How the right-wing nurtured a 'dark' movement of 'white male resentment' long before Donald Trump
Countless articles by Never Trump conservatives have lamented the demise of Reagan conservatism and Goldwater conservatism in the Republican Party. Such articles often long for the days when Republican President Ronald Reagan and Democratic House Speaker Tip O’Neill could have major policy disagreements while maintaining a cordial relationship — or how now-President Joe Biden, during his decades in the U.S. Senate, could work out bipartisan bills with conservative GOP senators like John McCain and Bob Dole.
Yet according to journalist Nicole Hemmer, there was a dark side of the GOP long before Donald Trump, in 2015, announced that he would be running for president in the 2016 election. In a think piece published by The Atlantic on September 19, Hemmer stresses that parts of the Republican Party had MAGA-like qualities well before Trump’s presidency.
Hemmer recalls that in 1992’s presidential election, two candidates challenged President George H.W. Bush on the right: Ross Perot and Patrick Buchanan. While Perot didn’t run as a Republican, Buchanan took on Bush 41 in a GOP presidential primary — and Hemmer obviously considers Buchanan the darker of those two candidates and a much greater influence on Trump and the MAGA movement. Hemmer describes Perot’s campaign as one of “flexible, heterodox politics” rather than “hard-right reactionary politics.”
READ MORE: How Patrick Buchanan’s 1992 campaign became the blueprint for Trumpism: conservative
“Buchanan, a former communications director in the Reagan White House and a popular television personality, felt unconstrained by party orthodoxies,” Hemmer explains. “He had long professed his belief that the ‘biggest vacuum in American politics today is to the right of Ronald Reagan,’ and he set out to prove that in his 1992 campaign for the Republican nomination. He ran well to the right of Bush, not just taking hardline positions on issues such as immigration — he called for a ‘Buchanan fence’ at the border — and affirmative action, but also, resurrecting themes of the Old Right of the 1930s and ’40s: a closed, cramped vision of an America that needed to be protected from foreign trade, foreign people, and foreign entanglements. He carried out an ‘America First’ campaign that argued against U.S. involvement abroad and denounced free-trade deals such as the newly negotiated North American Free Trade Agreement.”
According to Hemmer, “(Buchanan) also brought a dark note to the campaign, calling for a revolution against a whole slew of enemies: liberals, feminists, immigrants, even Republicans such as George Bush. Running against Bush for the nomination, Buchanan took to calling him ‘King George,’ promising that his supporters, the ‘Buchanan brigade,’ would lead a new American revolution if Buchanan won. Even Buchanan was stunned by how well his message resonated.”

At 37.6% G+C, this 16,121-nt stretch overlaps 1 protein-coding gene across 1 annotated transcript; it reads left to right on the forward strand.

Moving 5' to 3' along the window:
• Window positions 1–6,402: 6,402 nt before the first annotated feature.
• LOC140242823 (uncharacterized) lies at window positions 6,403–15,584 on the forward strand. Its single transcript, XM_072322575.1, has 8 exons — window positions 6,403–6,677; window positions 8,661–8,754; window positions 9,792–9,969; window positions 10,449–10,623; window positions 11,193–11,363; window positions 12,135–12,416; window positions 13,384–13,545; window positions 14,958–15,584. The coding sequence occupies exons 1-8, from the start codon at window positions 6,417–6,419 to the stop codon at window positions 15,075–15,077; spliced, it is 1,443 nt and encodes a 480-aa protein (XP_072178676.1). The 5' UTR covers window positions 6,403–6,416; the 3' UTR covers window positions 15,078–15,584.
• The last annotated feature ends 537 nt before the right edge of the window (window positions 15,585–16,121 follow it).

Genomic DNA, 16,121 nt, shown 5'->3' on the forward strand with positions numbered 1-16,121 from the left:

Perot and Buchanan both campaigned on angry right-wing populism in 1992, and both of them were scathing critics of NAFTA. But Buchanan was much more of a culture warrior. Ultimately, Hemmer argues, Buchanan’s 1992 campaign proved more influential in the GOP than Perot’s.
According to Hemmer, “The agenda that the right built over the course of the 1990s would be far more Buchanan than Perot. When an anti-government militia movement gained power in the early ’90s, the right saw it as an opportunity, not a warning…. On issue after issue, the right developed a politics of resentment. Feminism was to blame for flooding the workplace with women who not only competed for wages, but raised complaints about harassment and unequal treatment. Immigrants were to blame for overcrowded schools, high housing costs, and lower wages. Government agents were coming for your guns, your land, your money, and your rights, using immigration policy and affirmative action to ensure that White men would not have the resources or the power they once enjoyed.”
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When Trump ran for president in 2016, Hemmer emphasizes, he appealed to a movement of “White male resentment” that had been brewing in the GOP for many years.
“The party had been preparing for a quarter century for a figure like Donald Trump: a bombastic television personality whose solutions to voter frustrations involved pointing at the very same groups that Buchanan once had,” Hemmer observes. “Trump was not an exception; he was simply the next step on a path the right had started down almost three decades before.”
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